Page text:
Avoid this novel so Dan Brown will have to do his mea culpas to a public who expected more than this, but less than Umberto Eco.
I support the comments that the story-line was:
Predictable - YES
Repetitive - YES
Cookie-Cutter - YES
and YES, a disappointment!
I could not think of the proper way to express my reservations about this book. When talking to a friend of mine she said that she found the book to be contrived. I think that is an excellent way of expressing my critique. Typical of Dan Brown, there is a load of information, perhaps too much arcane information. However, that is the most interesting aspect of the book. I found myself being lectured way too often or as another friend said "speechifying". I was also troubled about the repetitive nature of some of the lecturing which talks place in the form of an explanation. I swear it is almost cut and past from one section of the book to another.
By the end of the book I was happy that it had finally finished and felt that the work to get through it was really not worth the effort.
A previous reviewer wrote " If you like Dan Brown, you will like this book". I like Dan Brown but this book is a near complete waste of time. Is Brown writing a mystery or giving a lecture? I thought this book was never going to end. Of course as another reviewer said, he will probably make a fortune on the screen play. This may be a challenge for Ron Howard, not sure he has ever made a movie based on a lecture before.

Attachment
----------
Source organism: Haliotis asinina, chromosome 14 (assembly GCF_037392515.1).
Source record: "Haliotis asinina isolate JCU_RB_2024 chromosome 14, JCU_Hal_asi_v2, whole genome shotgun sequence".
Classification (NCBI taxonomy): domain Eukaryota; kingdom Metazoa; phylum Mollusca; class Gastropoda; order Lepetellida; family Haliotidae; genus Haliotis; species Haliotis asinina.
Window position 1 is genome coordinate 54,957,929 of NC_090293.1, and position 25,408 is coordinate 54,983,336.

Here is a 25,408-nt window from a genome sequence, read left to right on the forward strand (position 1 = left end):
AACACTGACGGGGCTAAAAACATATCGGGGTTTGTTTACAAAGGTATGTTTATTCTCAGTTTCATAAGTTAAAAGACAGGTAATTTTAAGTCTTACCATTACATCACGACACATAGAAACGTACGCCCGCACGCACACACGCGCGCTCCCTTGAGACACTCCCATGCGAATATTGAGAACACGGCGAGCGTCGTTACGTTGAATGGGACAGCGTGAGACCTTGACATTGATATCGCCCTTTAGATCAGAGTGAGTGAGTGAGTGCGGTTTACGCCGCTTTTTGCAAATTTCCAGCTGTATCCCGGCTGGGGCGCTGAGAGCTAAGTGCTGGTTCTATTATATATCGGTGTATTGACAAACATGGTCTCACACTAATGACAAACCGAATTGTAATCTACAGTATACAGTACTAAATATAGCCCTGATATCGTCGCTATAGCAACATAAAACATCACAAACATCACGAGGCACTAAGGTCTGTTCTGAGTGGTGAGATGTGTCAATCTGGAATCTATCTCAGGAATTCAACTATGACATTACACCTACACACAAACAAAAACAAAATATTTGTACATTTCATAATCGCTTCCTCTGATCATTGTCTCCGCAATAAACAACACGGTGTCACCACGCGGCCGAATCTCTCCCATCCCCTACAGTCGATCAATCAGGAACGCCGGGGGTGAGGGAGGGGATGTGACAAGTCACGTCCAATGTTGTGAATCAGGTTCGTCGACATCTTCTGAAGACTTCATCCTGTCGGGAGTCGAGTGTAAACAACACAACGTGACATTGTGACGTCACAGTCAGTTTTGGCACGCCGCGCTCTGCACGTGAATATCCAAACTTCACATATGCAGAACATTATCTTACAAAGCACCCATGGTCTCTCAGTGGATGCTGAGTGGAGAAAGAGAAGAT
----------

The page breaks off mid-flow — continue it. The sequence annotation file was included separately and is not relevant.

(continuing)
As much as I wanted to like this one, it was not to be. As the story stumbled through I couldn't stop myself from thinking that somehow an unedited first draft of a Dan Brown novel had been bootlegged and released as a final product. I can only assume that the author has reached some sort of "untouchable" status with the publisher and was allowed to bypass any semblance of editorial assistance. Some of the material was so repetitive that on more than one occasion I was sure my ipod had skipped back to previous chapters. The story had potential but this book belies the greatest qualities of all other Dan Brown novels. If the reader cannot even begin to accept the plausibility of the book's premises and reconcile the revelation of interesting real world facts to creative fictional situations then we are left with nothing more than a screenplay barely worthy of a lost episode of MacGyver. I assume Ron Howard is sweating bullets wondering what he is supposed to do with this one. This will teach movie execs to read before they buy.